Reddit Reddit reviews Furies of Calderon (Codex Alera, Book 1)

We found 17 Reddit comments about Furies of Calderon (Codex Alera, Book 1). Here are the top ones, ranked by their Reddit score.

Science Fiction & Fantasy
Epic Fantasy
Furies of Calderon (Codex Alera, Book 1)
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17 Reddit comments about Furies of Calderon (Codex Alera, Book 1):

u/[deleted] · 4 pointsr/Fantasy

If you liked Sanderson for his straightforward style and fun tone, I recommend Jim Butcher. You can read the Codex Alera for epic fantasy or his more popular Dresden Files, which is urban fantasy.

u/ohnoesazombie · 3 pointsr/booksuggestions

Jim Butcher's Codex Alera is a wonderful bit of fantasy. Magic is set up in a pretty novel way, slightly akin to Avatar or Legend of Korra, with a lot more nuance. LOTS of political posturing and backstabbing, very much in the vein of aSoIaF. And if you've ever read Jim Butcher, he is occasionally funny as hell.

u/Tokaido · 3 pointsr/ImaginaryMonsters

Here's the first book on Amazon, it has the rest of them on there too. I'm sure you can just pick them up at the library, but Amazon does a good job of giving you a preview and some reviews and stuff.

The only problem I have with the series is the cover art on the first couple books. They don't resemble characters in the book at all. Heck, they hardly even resemble scenes in the book!

Other than that, Bluemoonflame got it right. It also happens to be a "rags to riches" story following the main character Tavi.

u/Magikarp · 3 pointsr/AskReddit

ugh i've finished everything worthwhile in my local library been reading e-books but running low on those as well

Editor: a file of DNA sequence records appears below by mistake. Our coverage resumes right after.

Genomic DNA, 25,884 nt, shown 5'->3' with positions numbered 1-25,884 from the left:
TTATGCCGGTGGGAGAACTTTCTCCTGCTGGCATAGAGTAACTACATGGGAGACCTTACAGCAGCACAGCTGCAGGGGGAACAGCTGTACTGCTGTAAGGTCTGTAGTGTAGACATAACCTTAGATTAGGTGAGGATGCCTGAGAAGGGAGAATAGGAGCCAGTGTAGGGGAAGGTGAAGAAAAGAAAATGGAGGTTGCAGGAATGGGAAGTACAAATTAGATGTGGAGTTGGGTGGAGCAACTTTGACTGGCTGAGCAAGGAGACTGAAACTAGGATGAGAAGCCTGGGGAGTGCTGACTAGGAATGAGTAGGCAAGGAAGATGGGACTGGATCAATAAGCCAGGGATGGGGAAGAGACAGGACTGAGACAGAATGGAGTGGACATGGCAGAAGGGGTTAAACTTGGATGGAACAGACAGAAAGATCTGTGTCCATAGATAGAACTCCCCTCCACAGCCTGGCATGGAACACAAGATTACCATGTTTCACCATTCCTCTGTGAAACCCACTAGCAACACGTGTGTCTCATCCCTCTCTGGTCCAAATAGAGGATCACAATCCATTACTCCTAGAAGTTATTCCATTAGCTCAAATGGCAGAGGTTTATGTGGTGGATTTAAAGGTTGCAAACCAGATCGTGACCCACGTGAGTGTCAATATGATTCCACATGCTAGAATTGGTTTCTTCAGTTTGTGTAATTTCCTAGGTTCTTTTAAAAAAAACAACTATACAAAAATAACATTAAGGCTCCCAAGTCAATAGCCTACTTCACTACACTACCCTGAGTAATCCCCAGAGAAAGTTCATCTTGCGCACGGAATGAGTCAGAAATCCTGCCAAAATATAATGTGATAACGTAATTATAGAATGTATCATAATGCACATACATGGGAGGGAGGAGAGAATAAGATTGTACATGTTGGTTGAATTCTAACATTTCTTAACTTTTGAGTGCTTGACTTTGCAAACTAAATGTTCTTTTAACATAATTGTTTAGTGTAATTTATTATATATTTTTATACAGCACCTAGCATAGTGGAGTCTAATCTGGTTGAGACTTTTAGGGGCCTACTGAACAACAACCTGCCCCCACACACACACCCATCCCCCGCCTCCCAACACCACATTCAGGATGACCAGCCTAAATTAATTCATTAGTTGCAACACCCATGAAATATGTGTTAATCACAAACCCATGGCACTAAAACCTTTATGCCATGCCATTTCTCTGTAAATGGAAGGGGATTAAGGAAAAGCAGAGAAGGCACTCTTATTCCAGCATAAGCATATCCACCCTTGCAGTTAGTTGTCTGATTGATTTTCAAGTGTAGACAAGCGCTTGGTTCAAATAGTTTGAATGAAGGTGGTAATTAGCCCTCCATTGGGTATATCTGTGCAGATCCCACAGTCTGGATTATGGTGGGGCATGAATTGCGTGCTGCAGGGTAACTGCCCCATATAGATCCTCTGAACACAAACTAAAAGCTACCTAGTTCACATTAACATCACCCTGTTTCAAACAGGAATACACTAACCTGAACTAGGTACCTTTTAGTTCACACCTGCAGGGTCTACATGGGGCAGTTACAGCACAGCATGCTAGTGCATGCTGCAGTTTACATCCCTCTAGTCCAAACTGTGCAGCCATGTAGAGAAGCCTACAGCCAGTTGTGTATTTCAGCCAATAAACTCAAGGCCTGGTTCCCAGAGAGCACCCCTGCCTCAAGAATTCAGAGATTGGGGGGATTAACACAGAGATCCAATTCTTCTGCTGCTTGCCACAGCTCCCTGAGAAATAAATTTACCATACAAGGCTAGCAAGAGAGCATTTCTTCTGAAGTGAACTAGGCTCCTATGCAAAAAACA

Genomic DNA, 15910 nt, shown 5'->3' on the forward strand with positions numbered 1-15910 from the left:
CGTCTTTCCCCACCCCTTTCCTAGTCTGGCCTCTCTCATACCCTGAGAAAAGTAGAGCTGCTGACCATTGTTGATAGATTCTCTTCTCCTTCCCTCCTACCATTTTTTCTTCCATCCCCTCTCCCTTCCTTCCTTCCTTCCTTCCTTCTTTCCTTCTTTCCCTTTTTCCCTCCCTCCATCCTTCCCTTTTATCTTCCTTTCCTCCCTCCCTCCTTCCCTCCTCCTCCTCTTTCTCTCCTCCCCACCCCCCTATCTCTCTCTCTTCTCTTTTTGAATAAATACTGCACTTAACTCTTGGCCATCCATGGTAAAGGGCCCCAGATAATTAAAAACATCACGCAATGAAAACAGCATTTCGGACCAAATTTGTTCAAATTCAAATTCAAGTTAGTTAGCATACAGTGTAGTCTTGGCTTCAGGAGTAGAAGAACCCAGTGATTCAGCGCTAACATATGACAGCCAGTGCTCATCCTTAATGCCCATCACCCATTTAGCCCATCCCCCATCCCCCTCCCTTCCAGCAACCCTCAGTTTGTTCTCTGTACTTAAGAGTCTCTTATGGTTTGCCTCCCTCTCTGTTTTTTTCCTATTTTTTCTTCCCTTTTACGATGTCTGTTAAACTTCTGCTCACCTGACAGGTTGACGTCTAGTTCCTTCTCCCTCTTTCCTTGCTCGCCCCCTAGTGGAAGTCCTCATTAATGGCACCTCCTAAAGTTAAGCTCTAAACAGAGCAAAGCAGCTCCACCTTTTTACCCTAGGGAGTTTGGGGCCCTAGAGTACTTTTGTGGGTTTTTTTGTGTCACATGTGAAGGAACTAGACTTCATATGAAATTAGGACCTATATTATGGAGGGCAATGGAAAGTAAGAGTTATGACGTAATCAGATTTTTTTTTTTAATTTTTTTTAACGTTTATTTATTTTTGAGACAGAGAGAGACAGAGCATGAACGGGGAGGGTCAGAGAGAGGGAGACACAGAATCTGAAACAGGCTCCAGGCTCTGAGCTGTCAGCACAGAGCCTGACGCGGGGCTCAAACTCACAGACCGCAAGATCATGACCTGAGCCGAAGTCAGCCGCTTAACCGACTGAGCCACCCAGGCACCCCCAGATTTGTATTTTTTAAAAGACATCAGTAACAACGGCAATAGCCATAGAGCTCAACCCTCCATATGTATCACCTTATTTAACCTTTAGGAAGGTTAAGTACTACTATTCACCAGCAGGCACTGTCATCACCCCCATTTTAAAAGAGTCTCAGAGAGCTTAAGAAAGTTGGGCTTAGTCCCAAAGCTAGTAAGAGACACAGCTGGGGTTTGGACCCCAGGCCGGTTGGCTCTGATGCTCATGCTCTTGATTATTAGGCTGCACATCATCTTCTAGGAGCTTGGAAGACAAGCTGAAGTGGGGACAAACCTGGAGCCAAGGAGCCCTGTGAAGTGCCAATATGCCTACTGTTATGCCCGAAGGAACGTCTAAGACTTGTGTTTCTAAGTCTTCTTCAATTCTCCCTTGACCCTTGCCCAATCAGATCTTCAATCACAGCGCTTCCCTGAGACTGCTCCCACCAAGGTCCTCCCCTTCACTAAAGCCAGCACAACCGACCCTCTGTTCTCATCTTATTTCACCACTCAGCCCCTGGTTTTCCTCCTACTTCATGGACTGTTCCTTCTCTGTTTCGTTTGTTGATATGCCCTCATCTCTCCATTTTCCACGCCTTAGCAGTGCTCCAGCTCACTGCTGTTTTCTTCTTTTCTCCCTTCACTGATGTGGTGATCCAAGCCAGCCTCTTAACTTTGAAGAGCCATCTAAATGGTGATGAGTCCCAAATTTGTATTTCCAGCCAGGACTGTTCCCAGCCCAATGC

heres some off the top of my head.. be warned these are more character driven then anything else... I hate books with a giant cast of characters ( though malazan was an exception )

Old Shit:
The Fionavar Tapestry (fantasy)

Farseer Trilogy (fantasy)

New Shit:
First Law Trilogy (fantasy)

The Name of the Wind (fantasy)

Codex Alera (fantasy)

u/djduni · 3 pointsr/Fantasy

Each book gets better and better. It has a different twist on fantasy with the "born with a 'fury'" thing going on. Tons of political intrigue that is actually interesting compared to blah blah skip a page in other fantasy books....IDK

Highly recommend this!

u/icko11 · 3 pointsr/Military

I loved Soldiers in the Shadows: Unknown Warriors Who Changed the Course of History


Furies of Calderon. 5 parts. The good guys fight roman style but with magic based on the elements. The bad guys varies from book to book.

Harald. Very different language style in the book. Medieval type warfare without magic or monsters. Pretty good.

u/carpecaffeum · 3 pointsr/suggestmeabook

Jim Butcher's Codex Alera series, starting with Furies of Calderon might fit the bill, it follows a magic-less protagonist in a society where magic is so common place it's used to turn on lights and faucets, and strength of magic is almost directly proportional to your place in society. He definitely depends on his wits, but doesn't really have the dry sense of humor though.

u/AmeteurOpinions · 3 pointsr/IAmAFiction

(OOC: Have you read Codex Alera? Similar premise (monster control is a part of society), well-thought out, great story.)

u/CaptnThumbs · 3 pointsr/anime

He's honestly closer to Tavi, from Codex Alera

u/Shmaesh · 2 pointsr/SRSWomen

You really have to start from the beginning. The second trilogy is almost impossible to keep track of if you don't read them one on top of the other.